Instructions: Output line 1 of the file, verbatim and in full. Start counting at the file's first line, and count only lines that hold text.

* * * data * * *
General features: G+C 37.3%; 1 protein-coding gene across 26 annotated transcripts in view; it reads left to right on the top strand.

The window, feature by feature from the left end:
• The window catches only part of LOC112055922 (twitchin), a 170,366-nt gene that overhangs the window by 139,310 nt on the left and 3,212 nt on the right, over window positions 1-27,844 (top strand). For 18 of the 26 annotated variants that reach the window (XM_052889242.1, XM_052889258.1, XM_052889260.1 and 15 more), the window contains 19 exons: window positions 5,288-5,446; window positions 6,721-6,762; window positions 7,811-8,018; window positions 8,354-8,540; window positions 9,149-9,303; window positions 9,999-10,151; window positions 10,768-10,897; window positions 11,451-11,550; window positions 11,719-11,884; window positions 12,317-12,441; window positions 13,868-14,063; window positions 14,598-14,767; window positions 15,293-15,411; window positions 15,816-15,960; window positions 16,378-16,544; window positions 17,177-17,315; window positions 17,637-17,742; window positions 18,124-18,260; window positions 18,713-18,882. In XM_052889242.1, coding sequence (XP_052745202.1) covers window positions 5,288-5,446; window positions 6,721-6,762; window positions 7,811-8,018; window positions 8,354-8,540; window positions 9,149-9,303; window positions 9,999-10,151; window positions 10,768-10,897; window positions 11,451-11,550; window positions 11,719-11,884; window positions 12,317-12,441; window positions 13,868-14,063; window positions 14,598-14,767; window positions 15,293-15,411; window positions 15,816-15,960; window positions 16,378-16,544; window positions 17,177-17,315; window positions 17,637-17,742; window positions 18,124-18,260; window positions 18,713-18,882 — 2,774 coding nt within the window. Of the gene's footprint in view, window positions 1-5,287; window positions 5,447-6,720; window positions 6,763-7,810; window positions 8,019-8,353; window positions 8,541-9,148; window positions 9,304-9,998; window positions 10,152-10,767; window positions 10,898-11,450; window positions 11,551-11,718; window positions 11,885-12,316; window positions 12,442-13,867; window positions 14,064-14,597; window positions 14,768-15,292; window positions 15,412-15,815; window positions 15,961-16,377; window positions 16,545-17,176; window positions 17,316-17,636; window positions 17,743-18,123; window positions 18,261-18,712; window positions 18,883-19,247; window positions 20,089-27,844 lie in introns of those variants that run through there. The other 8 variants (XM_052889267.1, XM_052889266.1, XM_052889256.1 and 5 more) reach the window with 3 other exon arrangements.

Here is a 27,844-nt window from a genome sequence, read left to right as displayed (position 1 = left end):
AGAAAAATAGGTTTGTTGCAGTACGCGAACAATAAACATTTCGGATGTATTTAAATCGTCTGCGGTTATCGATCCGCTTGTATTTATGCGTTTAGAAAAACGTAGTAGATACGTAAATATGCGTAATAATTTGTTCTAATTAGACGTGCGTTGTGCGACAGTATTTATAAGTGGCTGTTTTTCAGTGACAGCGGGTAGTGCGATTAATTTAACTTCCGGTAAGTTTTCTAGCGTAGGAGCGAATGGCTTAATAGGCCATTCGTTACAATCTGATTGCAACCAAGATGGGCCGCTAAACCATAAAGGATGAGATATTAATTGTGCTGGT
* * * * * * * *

General features: G+C 37.3%; 1 protein-coding gene across 26 annotated transcripts in view; it reads left to right on the top strand.